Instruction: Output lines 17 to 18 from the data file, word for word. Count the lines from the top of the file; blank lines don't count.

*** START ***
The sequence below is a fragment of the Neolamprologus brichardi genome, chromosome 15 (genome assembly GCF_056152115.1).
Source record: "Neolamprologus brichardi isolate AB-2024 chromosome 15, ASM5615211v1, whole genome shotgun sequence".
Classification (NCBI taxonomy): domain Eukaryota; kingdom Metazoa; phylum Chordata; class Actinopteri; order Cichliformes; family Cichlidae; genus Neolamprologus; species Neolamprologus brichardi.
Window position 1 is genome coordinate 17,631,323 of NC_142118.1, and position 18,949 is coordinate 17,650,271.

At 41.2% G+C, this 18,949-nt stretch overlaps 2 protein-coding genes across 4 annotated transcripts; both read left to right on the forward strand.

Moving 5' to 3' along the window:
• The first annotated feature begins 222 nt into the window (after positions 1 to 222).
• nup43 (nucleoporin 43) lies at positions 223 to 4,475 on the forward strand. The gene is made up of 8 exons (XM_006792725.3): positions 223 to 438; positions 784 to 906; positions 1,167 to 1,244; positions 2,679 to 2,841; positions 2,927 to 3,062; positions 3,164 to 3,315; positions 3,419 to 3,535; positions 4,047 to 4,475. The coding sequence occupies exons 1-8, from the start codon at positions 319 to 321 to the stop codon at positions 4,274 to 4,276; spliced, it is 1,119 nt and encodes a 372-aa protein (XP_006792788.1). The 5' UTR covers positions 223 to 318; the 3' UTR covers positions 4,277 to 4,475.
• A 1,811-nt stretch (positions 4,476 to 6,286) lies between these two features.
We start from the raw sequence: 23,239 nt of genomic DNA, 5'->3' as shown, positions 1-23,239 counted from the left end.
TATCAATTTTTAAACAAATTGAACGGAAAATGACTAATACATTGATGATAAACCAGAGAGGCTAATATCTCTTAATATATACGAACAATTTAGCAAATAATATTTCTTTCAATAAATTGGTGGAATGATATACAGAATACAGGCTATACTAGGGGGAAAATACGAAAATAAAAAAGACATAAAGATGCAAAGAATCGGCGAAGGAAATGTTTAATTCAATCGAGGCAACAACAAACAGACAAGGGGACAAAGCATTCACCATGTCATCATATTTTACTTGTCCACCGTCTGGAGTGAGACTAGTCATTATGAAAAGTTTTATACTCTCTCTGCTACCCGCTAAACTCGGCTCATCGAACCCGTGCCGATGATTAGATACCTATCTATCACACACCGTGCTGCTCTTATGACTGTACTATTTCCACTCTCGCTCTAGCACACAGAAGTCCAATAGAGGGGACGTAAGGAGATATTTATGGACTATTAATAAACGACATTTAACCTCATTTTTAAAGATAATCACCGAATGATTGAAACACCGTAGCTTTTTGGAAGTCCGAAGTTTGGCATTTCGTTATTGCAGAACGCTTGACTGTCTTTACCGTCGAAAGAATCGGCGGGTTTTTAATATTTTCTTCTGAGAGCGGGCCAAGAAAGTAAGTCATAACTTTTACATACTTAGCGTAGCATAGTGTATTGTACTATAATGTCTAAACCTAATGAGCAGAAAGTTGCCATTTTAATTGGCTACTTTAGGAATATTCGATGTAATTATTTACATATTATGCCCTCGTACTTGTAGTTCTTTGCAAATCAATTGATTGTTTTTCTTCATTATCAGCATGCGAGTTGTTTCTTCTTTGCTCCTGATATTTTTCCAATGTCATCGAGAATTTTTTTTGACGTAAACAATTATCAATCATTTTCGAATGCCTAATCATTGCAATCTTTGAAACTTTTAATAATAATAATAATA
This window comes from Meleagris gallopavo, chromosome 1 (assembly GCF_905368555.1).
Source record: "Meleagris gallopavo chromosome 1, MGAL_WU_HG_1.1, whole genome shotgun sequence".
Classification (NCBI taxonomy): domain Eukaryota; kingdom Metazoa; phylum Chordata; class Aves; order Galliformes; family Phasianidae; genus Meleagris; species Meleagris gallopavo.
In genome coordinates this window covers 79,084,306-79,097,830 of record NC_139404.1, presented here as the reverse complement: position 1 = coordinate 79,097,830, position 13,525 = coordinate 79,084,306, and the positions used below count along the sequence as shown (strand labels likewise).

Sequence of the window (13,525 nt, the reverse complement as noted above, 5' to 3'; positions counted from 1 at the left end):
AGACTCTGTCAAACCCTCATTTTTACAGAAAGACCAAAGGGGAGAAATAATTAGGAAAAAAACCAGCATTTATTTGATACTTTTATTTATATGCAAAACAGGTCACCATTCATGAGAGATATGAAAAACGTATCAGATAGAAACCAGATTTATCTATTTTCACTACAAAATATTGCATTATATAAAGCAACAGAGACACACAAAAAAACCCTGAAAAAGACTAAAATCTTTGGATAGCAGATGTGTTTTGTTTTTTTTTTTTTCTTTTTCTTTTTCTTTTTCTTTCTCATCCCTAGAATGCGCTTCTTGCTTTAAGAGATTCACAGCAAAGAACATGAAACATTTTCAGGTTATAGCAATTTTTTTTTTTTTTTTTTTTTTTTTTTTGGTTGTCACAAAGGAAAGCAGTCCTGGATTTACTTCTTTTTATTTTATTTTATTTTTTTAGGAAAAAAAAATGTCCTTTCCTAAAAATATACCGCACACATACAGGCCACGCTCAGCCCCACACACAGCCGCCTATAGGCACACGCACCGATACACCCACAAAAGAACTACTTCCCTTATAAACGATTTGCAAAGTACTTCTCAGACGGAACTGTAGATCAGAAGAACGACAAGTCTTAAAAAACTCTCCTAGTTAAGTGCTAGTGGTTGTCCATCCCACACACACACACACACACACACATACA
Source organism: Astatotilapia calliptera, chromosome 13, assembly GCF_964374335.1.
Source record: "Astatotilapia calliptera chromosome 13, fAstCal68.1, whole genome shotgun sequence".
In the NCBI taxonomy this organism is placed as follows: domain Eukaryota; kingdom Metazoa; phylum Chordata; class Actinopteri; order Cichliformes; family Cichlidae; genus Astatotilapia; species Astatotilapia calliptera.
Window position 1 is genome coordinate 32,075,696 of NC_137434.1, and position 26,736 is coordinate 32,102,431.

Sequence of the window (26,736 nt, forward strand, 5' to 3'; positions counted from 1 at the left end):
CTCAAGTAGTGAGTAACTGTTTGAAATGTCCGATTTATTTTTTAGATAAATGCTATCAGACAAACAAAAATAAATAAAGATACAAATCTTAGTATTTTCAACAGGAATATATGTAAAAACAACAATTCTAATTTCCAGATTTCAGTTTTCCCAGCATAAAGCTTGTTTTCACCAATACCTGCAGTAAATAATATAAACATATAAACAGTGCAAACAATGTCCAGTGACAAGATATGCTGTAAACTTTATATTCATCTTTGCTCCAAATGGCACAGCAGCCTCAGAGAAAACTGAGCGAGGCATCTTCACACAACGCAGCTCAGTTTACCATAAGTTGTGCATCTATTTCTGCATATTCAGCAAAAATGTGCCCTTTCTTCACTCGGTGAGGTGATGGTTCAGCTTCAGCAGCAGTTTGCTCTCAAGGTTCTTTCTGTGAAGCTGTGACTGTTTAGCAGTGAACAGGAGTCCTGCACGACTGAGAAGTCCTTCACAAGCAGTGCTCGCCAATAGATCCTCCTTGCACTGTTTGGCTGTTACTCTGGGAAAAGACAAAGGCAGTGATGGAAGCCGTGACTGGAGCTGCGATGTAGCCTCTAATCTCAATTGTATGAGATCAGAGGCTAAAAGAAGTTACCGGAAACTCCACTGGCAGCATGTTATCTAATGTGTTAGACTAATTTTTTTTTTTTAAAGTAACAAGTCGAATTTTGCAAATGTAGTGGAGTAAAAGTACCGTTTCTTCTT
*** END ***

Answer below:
AGACTCTGTCAAACCCTCATTTTTACAGAAAGACCAAAGGGGAGAAATAATTAGGAAAAAAACCAGCATTTATTTGATACTTTTATTTATATGCAAAACAGGTCACCATTCATGAGAGATATGAAAAACGTATCAGATAGAAACCAGATTTATCTATTTTCACTACAAAATATTGCATTATATAAAGCAACAGAGACACACAAAAAAACCCTGAAAAAGACTAAAATCTTTGGATAGCAGATGTGTTTTGTTTTTTTTTTTTTCTTTTTCTTTTTCTTTTTCTTTCTCATCCCTAGAATGCGCTTCTTGCTTTAAGAGATTCACAGCAAAGAACATGAAACATTTTCAGGTTATAGCAATTTTTTTTTTTTTTTTTTTTTTTTTTTTGGTTGTCACAAAGGAAAGCAGTCCTGGATTTACTTCTTTTTATTTTATTTTATTTTTTTAGGAAAAAAAAATGTCCTTTCCTAAAAATATACCGCACACATACAGGCCACGCTCAGCCCCACACACAGCCGCCTATAGGCACACGCACCGATACACCCACAAAAGAACTACTTCCCTTATAAACGATTTGCAAAGTACTTCTCAGACGGAACTGTAGATCAGAAGAACGACAAGTCTTAAAAAACTCTCCTAGTTAAGTGCTAGTGGTTGTCCATCCCACACACACACACACACACACACATACA
Source organism: Astatotilapia calliptera, chromosome 13, assembly GCF_964374335.1.